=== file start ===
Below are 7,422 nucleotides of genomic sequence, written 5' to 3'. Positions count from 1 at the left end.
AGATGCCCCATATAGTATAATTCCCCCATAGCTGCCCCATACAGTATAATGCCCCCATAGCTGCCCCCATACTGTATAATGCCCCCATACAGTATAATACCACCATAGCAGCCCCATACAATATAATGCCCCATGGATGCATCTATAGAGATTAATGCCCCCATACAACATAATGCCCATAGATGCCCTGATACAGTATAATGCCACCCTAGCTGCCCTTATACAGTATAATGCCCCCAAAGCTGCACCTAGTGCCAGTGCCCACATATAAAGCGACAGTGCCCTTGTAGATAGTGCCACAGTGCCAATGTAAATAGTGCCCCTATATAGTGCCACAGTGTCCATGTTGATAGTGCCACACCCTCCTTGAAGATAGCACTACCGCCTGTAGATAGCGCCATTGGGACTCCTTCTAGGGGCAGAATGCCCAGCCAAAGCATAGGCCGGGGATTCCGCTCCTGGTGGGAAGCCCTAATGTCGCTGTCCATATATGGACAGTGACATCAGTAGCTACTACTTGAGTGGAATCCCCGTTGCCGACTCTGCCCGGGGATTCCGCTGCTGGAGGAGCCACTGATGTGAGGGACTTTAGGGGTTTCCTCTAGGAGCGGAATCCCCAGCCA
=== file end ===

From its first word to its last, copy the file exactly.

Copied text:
Below are 7,422 nucleotides of genomic sequence, written 5' to 3'. Positions count from 1 at the left end.
AGATGCCCCATATAGTATAATTCCCCCATAGCTGCCCCATACAGTATAATGCCCCCATAGCTGCCCCCATACTGTATAATGCCCCCATACAGTATAATACCACCATAGCAGCCCCATACAATATAATGCCCCATGGATGCATCTATAGAGATTAATGCCCCCATACAACATAATGCCCATAGATGCCCTGATACAGTATAATGCCACCCTAGCTGCCCTTATACAGTATAATGCCCCCAAAGCTGCACCTAGTGCCAGTGCCCACATATAAAGCGACAGTGCCCTTGTAGATAGTGCCACAGTGCCAATGTAAATAGTGCCCCTATATAGTGCCACAGTGTCCATGTTGATAGTGCCACACCCTCCTTGAAGATAGCACTACCGCCTGTAGATAGCGCCATTGGGACTCCTTCTAGGGGCAGAATGCCCAGCCAAAGCATAGGCCGGGGATTCCGCTCCTGGTGGGAAGCCCTAATGTCGCTGTCCATATATGGACAGTGACATCAGTAGCTACTACTTGAGTGGAATCCCCGTTGCCGACTCTGCCCGGGGATTCCGCTGCTGGAGGAGCCACTGATGTGAGGGACTTTAGGGGTTTCCTCTAGGAGCGGAATCCCCAGCCA